[Pappeneheim]...considered prostitution partly as a result of the low status of women in the Jewish religion. It was not enough, they argued, to be revered as mothers and wives, Jewish women must be appreciated as individuals... The JFB [suggested] that the sexist bias of Jewish divorce laws contributed to the white slavery problem.
Bertha Pappenheim's psychoanalytic biographers have explained her interest in prostitution as a great act of sublimation. Little is known of any romantic or sexual relationships and it has been argued that her conflicts as a young woman arose from a wish to possess her father or become a prostitute, or both.
Nothing Jewish About The Pianist
I saw Roman Polanski's film The Pianist Sunday night. It's a good film. But there's nothing Jewish about it. Just because the protagonist and most of the characters are ethnically Jewish doesn't make the film Jewish. The characters do nothing Jewish. They don't observe any of the Jewish traditions.
Most Jewish films about Jews have nothing Jewish in them. The pointless though much praised Jewish films of Barry Levinson (Liberty Heights, et al) are an example of this. There aren't any Jews in these who seriously struggle with Judaism.
So why are Hollywood's Jewish films devoid of Jewish content? Because the lives of almost all Hollywood Jews are devoid of Jewish content. There's nothing Jewish about most of Hollywood's Jews except that their mothers are Jewish.
One more complaint about The Pianist. It seemed pointless. Yes, the protagonist survived but he didn't change or grow. He survived like Tom Hanks in Castaway. You'd have thought that the Hanks character, alone on an island for years, or the protagonist of The Pianist, Wladyslaw Szpilman, might've thought about God or reevaluated their central values. But no, the characters don't grow. The movies don't develop an idea. They tell a story but their thought content is insignificant.
Rodger Jacobs writes: Luke: Your complaint about Roman Polanski's film "The Pianist" seems to center around a central argument that the movie does not reflect the protagonist's inner core beliefs. Once again you illustrate -- and I say this kindly, my old friend -- your utter lack of discipline in the arts. There is, and always has been, a vast difference between the linguistic and visual mediums. Take a seat in the back of the classroom and listen up. You may learn something here.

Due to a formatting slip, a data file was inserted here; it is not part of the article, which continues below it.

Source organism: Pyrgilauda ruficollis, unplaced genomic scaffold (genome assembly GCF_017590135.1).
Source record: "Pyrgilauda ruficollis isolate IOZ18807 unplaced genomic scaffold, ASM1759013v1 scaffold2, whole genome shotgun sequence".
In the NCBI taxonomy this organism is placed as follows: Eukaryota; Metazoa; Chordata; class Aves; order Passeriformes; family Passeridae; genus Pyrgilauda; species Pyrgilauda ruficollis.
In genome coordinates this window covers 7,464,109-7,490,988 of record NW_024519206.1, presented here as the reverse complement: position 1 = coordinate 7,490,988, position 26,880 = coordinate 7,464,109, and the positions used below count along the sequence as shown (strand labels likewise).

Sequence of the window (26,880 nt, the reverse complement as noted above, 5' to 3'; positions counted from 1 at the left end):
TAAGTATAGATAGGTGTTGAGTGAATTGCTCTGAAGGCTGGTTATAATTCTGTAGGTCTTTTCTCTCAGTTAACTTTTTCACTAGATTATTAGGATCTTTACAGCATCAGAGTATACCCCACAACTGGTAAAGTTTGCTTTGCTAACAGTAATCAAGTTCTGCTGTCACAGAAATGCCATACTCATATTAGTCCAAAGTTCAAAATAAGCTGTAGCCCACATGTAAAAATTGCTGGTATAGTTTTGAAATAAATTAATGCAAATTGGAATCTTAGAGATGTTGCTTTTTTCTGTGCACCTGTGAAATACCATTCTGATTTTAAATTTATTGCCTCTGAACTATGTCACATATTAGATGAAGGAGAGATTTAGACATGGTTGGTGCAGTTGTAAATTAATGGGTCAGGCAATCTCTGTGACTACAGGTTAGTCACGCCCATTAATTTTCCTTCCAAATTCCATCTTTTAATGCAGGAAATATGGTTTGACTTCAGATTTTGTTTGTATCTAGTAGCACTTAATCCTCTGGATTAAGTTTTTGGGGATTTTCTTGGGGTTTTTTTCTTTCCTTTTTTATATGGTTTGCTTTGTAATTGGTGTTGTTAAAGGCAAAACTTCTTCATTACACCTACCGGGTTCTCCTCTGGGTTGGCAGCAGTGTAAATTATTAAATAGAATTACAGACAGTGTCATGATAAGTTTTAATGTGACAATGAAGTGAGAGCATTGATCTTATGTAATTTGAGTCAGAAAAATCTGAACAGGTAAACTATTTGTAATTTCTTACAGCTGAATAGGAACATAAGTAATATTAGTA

First of all, in fictional prose, we have two powerful dichotomous forms: naturalism and realism. Naturalistic writers -- such as Jack London, Stephen Crane, Frank Norris – approach their subjects without moral judgement. Naturalism differs from realism in its embrace of scientific determinism (Darwinism, if you will), leading the naturalistic writers to emphasize the accidental, physiological nature of their characters rather than their moral or rational qualities. Much naturalistic literature, one could argue reasonably or otherwise, reflects the limitations of stories presented in a visual medium because the reader (or viewer in the case of film) makes judgements of the characters based purely on their actions and speech, and from the impact of their environment on their psyche, not from a description of what those characters think and feel.
What I am getting at (and what you’re missing) is this: The internal machinations of individual minds, individual cognition is not the domain of the visual medium. A “serious struggle with Judaism” is the stuff of literature, naturalistic or realistic, and if one approaches a film expecting explorations as deep as those you feel are missing from Polanski’s motion picture then perhaps film-making is an artistic medium you should either avoid or condition your responses to expect less from the experience.
Gregory writes: You know who makes movies about Jews struggling with Judaism? David Mamet. Particularly Homicide with Joe Mantegna.
Luke says: I guess. I can't stand David Mamet. He's too brutal. His movie Homicide was inauthentic to Jews and Judaism. It was bizarre.